Southern Indiana native Danny Browning started his career doing open-mic shows at Comedy Caravan when he was 21, and now he’s returning to the club as a headliner. “It kinda feels like I’ve come full circle,” Browning says. Not only that, but if you buy a ticket for the 8 p.m. show on Saturday, you’ll also be invited to the club early for the release party of Browning’s new album, Happy Go Lucky.
LEO: Being a regular on the Louisville scene, how do you feel about what’s going on in comedy here?
Danny Browning: Louisville has a great comedy scene. There are a lot of comedians who live in our area who are working comics. St. Louis has a strong scene, as well. Beyond that … maybe Minneapolis has a decent scene, but I’ve been all over, and Louisville has one of the best scenes in the country.
LEO: What sets it apart from the other cities?
DB: If I sat down and thought about it, I could probably think of eight or nine full-time road guys based out of Louisville. That’s hard to find in any city. Beyond that, there’s a lot of stage time, and the comics are really helpful with each other. You don’t find that anywhere. I think that’s probably the biggest thing that sets it apart — the comics support each other, always helping one another find stage time, or if somebody has a question about something, they can come to one of us who has been doing it for a minute. I mean, it’s a competitive business, but there’s no backstabbing going on … well … minimal backstabbing going on.
LEO: Who would you most like to work with?
DB: Probably Beyoncé — she’s a lot better looking than Louis CK.
LEO: If you were a Nazi and could be any type of fruit, what would you be?
DB: I’ve never in my life had a question like that. Usually when I get asked what kind of fruit I would be, I say pineapple, so I’d have to stick with that.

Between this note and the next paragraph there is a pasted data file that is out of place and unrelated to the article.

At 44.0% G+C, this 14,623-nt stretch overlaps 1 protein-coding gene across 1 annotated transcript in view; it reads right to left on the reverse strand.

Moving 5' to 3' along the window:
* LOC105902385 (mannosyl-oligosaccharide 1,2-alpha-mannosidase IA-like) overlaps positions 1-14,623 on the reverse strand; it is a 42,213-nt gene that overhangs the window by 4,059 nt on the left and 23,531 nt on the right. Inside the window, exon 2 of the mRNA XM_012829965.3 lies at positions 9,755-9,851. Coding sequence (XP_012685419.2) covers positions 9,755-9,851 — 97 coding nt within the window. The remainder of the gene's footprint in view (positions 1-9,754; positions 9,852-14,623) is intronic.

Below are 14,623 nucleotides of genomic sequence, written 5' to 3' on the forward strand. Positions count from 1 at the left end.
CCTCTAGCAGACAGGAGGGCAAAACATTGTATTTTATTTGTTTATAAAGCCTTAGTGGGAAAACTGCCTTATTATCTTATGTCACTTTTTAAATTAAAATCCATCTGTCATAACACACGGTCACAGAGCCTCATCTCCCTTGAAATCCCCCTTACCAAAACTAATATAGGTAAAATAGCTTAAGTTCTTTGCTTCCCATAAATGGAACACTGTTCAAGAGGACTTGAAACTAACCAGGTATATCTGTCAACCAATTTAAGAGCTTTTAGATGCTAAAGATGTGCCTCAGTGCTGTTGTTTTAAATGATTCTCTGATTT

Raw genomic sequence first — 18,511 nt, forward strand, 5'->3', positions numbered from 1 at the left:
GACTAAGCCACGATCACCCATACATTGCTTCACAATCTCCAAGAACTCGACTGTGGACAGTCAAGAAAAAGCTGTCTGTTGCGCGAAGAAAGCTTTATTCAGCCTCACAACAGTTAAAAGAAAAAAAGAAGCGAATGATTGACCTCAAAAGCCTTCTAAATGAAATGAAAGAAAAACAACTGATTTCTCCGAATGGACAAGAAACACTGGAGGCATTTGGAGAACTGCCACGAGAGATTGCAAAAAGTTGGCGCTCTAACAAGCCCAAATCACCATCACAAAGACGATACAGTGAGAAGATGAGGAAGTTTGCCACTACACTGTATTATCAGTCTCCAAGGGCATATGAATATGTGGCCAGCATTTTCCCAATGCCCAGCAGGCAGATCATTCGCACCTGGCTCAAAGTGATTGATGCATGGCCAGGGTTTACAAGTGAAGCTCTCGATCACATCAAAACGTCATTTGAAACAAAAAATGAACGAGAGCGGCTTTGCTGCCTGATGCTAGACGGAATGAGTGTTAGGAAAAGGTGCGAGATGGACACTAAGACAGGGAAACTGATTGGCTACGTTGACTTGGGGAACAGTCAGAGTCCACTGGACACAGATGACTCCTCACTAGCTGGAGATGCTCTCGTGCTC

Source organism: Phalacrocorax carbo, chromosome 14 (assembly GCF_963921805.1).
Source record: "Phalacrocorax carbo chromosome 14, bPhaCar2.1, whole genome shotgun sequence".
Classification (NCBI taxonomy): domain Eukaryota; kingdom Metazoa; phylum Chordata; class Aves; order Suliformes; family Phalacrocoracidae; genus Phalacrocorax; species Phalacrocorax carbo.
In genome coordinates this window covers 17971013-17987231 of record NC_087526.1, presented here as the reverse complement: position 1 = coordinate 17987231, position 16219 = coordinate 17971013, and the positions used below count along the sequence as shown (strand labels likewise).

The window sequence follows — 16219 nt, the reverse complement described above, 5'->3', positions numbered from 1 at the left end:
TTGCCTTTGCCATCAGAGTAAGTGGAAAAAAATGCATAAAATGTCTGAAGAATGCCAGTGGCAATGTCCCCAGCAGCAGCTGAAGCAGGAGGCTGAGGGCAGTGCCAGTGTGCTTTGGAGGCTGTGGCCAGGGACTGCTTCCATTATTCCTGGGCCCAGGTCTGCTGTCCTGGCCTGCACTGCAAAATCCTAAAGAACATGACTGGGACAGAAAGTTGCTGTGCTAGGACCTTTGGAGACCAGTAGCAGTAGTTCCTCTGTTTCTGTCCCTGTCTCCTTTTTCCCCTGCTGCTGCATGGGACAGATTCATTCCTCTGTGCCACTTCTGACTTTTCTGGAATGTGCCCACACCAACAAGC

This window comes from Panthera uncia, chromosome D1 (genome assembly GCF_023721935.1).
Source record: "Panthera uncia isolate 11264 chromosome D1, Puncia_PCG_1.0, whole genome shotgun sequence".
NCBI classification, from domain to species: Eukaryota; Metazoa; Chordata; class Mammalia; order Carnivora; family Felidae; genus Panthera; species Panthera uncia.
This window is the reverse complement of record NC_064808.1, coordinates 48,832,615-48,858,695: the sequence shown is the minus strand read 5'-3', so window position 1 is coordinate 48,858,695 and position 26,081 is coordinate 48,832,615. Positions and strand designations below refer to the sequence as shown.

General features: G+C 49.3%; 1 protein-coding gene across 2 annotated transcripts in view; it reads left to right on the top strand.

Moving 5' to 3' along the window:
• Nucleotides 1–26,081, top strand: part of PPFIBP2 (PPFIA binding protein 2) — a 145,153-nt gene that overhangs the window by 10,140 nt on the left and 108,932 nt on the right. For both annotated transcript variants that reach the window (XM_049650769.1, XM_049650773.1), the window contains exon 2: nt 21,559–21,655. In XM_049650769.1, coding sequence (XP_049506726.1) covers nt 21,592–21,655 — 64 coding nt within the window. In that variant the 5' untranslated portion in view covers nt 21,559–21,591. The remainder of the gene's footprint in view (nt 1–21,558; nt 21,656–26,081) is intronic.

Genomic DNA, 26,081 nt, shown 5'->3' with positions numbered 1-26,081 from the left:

LEO: The Nazi angle doesn’t change your answer?
DB: In fact, that Nazi aspect makes me wanna be a pineapple even more — because everyone gets cheered up when they see a pineapple. Maybe if Hitler had a pineapple, he wouldn’t be so pissed off all the time.
LEO: Little known fact: President George W. Bush once referred to your opening acts, C.J. Harlow and Mark Parris, as the Axis of Evil. Is that fair?
DB: And we all know that everything George Bush says is the truth. But yeah, I would say that’s fair. I think C.J. is a lot more evil than Mark, but, yes, I would definitely say that’s fair.
LEO: What is it about the Midwest that breeds so many comics?
DB: You’re right, it does breed a lot of comics. In Indiana alone, off the top of my head, we have David Letterman, Jim Gaffigan and Red Skelton. Growing up in the Midwest, you have to learn to entertain yourself a lot, and in doing that, you learn how to entertain others.
LEO: You played Rosebud in the classic 1941 film “Citizen Kane.” What was it like to work with Orson Welles?
DB: He ate like a horse and smelled funny … other than that, he was all right.
Danny Browning with C.J. Harlow & Mark Parris
1250 Bardstown Road
$10-$15; various times